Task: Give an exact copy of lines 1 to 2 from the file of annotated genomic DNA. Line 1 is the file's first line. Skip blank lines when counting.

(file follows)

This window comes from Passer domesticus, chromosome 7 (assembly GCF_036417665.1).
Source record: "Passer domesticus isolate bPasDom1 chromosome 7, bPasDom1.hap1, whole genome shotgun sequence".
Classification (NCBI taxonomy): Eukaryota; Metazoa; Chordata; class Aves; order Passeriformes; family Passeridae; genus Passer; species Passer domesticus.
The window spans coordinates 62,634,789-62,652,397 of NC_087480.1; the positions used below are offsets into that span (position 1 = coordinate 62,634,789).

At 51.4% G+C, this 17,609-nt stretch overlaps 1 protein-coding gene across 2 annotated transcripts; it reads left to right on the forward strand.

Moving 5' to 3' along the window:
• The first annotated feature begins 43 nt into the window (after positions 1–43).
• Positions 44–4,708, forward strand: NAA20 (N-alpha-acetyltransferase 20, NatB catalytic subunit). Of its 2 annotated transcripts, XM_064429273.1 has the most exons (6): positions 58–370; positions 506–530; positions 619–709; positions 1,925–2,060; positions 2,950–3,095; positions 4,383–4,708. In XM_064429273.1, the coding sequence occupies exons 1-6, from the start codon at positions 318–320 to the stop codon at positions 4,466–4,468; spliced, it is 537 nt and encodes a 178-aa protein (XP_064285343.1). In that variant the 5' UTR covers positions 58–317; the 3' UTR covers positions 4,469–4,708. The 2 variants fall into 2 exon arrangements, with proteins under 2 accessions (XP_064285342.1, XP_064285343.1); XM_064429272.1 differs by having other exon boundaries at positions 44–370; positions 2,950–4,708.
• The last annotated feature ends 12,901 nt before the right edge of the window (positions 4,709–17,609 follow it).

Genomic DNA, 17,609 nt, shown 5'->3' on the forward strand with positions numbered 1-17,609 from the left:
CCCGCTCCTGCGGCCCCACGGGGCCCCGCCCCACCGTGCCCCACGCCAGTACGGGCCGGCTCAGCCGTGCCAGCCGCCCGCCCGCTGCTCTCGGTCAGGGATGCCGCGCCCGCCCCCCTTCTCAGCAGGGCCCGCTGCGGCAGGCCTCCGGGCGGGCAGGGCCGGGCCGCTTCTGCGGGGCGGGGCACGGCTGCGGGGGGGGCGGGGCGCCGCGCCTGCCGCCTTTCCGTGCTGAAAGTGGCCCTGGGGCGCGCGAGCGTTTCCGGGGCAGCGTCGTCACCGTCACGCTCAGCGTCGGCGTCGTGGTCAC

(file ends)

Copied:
This window comes from Passer domesticus, chromosome 7 (assembly GCF_036417665.1).
Source record: "Passer domesticus isolate bPasDom1 chromosome 7, bPasDom1.hap1, whole genome shotgun sequence".